Flexibility

Are you open to change? People who make a difference can be stretched, pulled, pushed, and changed. You heard it from me: traditionalism is an old dragon, bad about squeezing the very life out of its victims. So never stop fighting it. Let’s be careful to identify the right opponent. It isn’t tradition per se; it’s traditionalism. I’m not trying to be petty, only accurate.

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Modeling God’s Message

Hosea started a scandal in the parsonage. Why? Hold onto your hat—he married a prostitute. Talk about gossip! His name became a byword for “fool.” Respect for him dropped to zero. His reputation was suddenly null and void. “Small wonder he is listed first among the minor prophets,” some sneer . . . “He must have been some kind of a nut.”

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The Broken Wing

It is quite probable that someone reading my words this moment is fighting an inner battle with a ghost from the past. The skeleton in one of yesterday’s closets is beginning to rattle louder and louder. Putting adhesive tape around the closet and moving the bureau in front of the door does little to muffle the clattering bones. You wonder, possibly, “Who knows?” You think, probably, “I’ve had it . . . can’t win . . . party’s over.”

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Famine

The word hangs like an awful omen in our heads. Mentally, we picture a brutal, grotesque image. Cows’ hips protrude. Babies’ eyes are hollow. Bloated stomachs growl angrily. Skin stretches across faces tight as a trampoline. The outline of the skull slowly emerges. Joints swell. Grim, despairing stares replace smiles. Hope is gone . . . life is reduced to a harsh existence as famine takes its toll.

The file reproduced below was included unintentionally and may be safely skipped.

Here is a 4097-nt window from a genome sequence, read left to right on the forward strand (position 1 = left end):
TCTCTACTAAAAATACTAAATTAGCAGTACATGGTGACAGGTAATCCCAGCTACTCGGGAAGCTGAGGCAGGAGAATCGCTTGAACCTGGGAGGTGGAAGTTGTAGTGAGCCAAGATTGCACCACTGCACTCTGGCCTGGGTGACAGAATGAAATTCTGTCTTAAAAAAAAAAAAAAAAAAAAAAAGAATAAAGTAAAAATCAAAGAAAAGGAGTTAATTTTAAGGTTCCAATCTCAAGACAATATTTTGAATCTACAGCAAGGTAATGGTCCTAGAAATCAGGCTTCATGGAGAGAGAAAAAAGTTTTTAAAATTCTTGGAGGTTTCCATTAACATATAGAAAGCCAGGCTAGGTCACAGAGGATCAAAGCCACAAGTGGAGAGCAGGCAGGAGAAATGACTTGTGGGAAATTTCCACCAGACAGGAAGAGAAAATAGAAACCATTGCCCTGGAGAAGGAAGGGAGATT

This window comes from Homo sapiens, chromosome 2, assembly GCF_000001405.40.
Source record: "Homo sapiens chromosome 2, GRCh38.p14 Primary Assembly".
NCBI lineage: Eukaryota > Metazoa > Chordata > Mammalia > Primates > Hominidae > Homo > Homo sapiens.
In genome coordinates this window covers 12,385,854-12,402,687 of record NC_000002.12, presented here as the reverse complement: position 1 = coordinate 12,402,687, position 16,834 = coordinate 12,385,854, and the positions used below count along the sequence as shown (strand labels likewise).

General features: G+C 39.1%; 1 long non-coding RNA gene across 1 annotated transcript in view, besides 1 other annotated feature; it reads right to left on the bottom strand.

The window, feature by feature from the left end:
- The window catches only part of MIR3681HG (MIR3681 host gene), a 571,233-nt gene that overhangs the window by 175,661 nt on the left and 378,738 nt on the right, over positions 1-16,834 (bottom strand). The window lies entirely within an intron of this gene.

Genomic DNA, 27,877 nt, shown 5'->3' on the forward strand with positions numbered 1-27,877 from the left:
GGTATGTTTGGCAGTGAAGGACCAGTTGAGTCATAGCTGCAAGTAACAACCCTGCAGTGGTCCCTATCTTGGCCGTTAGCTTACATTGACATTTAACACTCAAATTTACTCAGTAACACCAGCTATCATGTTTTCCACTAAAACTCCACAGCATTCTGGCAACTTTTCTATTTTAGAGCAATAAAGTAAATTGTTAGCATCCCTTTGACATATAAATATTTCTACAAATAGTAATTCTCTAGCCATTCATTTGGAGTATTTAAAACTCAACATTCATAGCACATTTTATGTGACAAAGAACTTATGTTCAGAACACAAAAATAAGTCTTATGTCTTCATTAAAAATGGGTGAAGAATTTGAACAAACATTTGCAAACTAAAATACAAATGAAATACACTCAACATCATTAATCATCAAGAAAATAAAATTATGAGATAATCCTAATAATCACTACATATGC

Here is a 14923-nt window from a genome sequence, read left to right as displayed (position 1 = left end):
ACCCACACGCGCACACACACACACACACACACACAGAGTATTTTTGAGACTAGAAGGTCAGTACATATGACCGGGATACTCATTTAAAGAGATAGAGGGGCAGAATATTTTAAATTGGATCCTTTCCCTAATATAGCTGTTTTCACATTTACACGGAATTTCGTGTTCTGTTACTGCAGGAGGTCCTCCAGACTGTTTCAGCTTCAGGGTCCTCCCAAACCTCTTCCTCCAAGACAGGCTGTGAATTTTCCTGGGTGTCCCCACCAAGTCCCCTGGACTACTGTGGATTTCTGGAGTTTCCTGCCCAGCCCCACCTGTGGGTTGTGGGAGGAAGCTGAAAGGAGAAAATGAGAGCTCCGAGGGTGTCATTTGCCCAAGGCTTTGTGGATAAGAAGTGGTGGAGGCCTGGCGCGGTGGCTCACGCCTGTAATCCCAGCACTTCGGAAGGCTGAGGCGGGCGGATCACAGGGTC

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Destination Unknown

Do you know where you are going? The place? Dublin, Ireland. The time? Toward the end of the nineteenth century. The event? A series of blistering attacks on Christianity, especially the “alleged resurrection” of Jesus of Nazareth. The person? Thomas Henry Huxley. You remember Huxley. Devoted disciple of Darwin. Famous biologist, teacher, and author. Defender of the theory of evolution.

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Feeling Apprehensive

THE SCENE IS FAMILIAR: a hospital lobby with all the expected surroundings . . . soft sofas and folded newspapers . . . matching carpets and drapes illumined by eerie lighting . . . a uniformed lady at the desk, weary from answering the same questions . . . strange smells . . . and lots of people. Everywhere there are people. A steady stream pours in and out, the faces marked by hurry and worry.

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Going . . . and Not Knowing

THERE IS A STRANGE STATEMENT IN Scripture that flashes like a bright neon sign. Paul made it while he was saying good-bye to a group of friends standing near him. It was a sad moment heavy with emotion. Most of the men were choking back tears, realizing they would never see him again. Looking around, the aging apostle, with his weather-beaten hand pointing south toward the stormy skies above the Mediterranean Sea, voiced these words:

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The Gift of Admiration

YEARS AGO, when I pastored in California, an usher met me as I was leaving the church. He had been involved in counting the morning offering. He smiled as he walked up to me, stuck out his hand, and said, “I’ve got something for you. It came in the offering.” He handed me a note from a child who had been in our service. It read: TO PASTER CHUCK SWINDOL, I don’t think you know me but I shur know you. You are a very good speeker for Jesus Christ.

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Receiving Knowledge

SLICE IT ANY WAY YOU WISH, ignorance is not bliss. Dress it in whatever garb you please, ignorance is not attractive. Neither is it the mark of humility nor the path to spirituality. It certainly is not the companion of wisdom. On the contrary, it is the breeding ground for fear, prejudice, and superstition . . . the feeding trough for unthinking animals . . . the training field for slaves.

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Anchor of Reality

All those going through a storm need to be engaged in the process. No one is promised a magical escape clause. Passivity is faith’s enemy. It isn’t an acceptable option to fold our arms and wait for the storm to pass.

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